* 3) The image used, of a clumsy sycophantic “nerd” for this Caucasian customer, is embarrassing to Caucasians who will have to live in Japan under this image.

O LOL. It’s clear now that it was all about the “nerd” thing. How is being a nerd a bad thing? Also, sycophantic, bwah. Weeaboos**, anyone?

Also, I’m Caucasian and I don’t feel offended at all. I wonder why? Is it the lack of entitlement? Well, relative, anyway.

FRANCA makes accusations of oppression and racism, and in the process manages to make clear that for them 1) speaking with a foreign accent is a bad thing – and let’s face it, most JSL learners, like most foreign language learners, WILL NOT SPEAK WITH PERFECT KYOUTSUUGO/perfect standard accent of their new home country PRONUNCIATION EVER***, also this sort of attitudes only foster a creepy standard language ideology, which, no, thank you, or, in Japanese, 御苦労様でした, 2)  being a nerd is a bad thing, thus alienating a large part of their potential membership base, 3) a foreigner = white USian, because, seriously, whenever they say “every foreigner” the statement can only be more or less correct if the foreigner is a) white, b) USian, and possibly c) male.

That is of course not to say that there aren’t problems with the treatment of foreigners and naturalised citizens in Japan. There are. However, precisely because FRANCA chose such a poor example of alleged “oppression”, the future real problems might well be ignored.

Also, where’s FRANCA when Chinese and Korean people are constantly portrayed in negative light, ridiculed and villified? For example, there’s a quite  old stereotype about the Chinese not being able to learn the polite forms, so in books and comics (well, rather on the more lowbrow side) their dialogs will often end with aru (plain = not polite form of the verb “to be”), regardless of whether it makes grammatically and/or semantically any sense in the context. This is clearly racist, why isn’t FRANCA protesting that?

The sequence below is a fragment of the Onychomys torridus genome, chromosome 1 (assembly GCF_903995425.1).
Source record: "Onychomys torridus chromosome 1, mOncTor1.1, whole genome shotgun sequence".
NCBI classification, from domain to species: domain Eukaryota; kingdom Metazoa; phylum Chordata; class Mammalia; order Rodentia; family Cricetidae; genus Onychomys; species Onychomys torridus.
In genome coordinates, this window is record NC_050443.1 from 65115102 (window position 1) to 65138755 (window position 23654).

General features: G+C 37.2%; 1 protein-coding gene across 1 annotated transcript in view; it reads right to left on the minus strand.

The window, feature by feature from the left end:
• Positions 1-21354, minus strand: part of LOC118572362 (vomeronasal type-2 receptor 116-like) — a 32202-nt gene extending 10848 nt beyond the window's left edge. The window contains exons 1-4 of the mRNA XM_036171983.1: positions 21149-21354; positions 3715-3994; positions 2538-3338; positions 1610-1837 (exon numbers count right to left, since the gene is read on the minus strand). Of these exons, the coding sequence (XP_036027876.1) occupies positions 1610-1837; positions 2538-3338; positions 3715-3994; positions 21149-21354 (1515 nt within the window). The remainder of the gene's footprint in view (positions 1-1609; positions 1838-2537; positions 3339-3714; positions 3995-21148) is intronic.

Because poor woobie white people aren’t made fun of? Oh, my.

Also, darlings! There’s Axis Powers Hetalia**** to protest and boycott <3<3<3.
(For the lazy and link-phobic: APH is a comic about mostly male anthropomorphizations of various countries having gay sex with each other, and also, Nazi uniforms)
And it’s actually seriously disturbing, and possibly includes every xenophobic stereotype ever made, in Japan and other countries.

Axis Powers Hetalia 1 Eng SubThe funniest videos are a click away
*retches discreetly* Voila!

* There are many degrees of politeness, actually. I could go on and on about that, so I’ll just stop now.

** Read the Wikipedia entry. It’s got some seriously bizarre quotes.

*** There’s actually solid, scientific research that proves that. Statistically, language proficiency is correlated with the age at which you started learning. Therefore, most people who haven’t started learning a language before their teens, have small chances of having perfect native-like pronunciation and grammar. This is not to say that people shouldn’t make the effort, or that they can’t learn anyway. This is a statistical thing, and of course, a lot depends on the amount of work you put into learning.

I’d like to say that my English and German are cool anyway, but unfortunately, I started learning when I was about four and five, respectively.

Meanwhile, my French pronunciation laesst zu wunschen uebrig, and lo, I started learning French when I was 16 or so.

I’d write in which book you can read moar about that sort of stuff, but unfortunately, I shipped my books overseas earlier today =_=.

**** There’s one positive thing about Axis Powers Hetalia (and no, it’s not cute Nazis in their cute uniforms *retches*).

Poland is a cross dresser. WIN!


Leave a Reply

Fill in your details below or click an icon to log in:

WordPress.com Logo

You are commenting using your WordPress.com account. Log Out /  Change )

Google+ photo

You are commenting using your Google+ account. Log Out /  Change )

Twitter picture

You are commenting using your Twitter account. Log Out /  Change )

Facebook photo

You are commenting using your Facebook account. Log Out /  Change )


Connecting to %s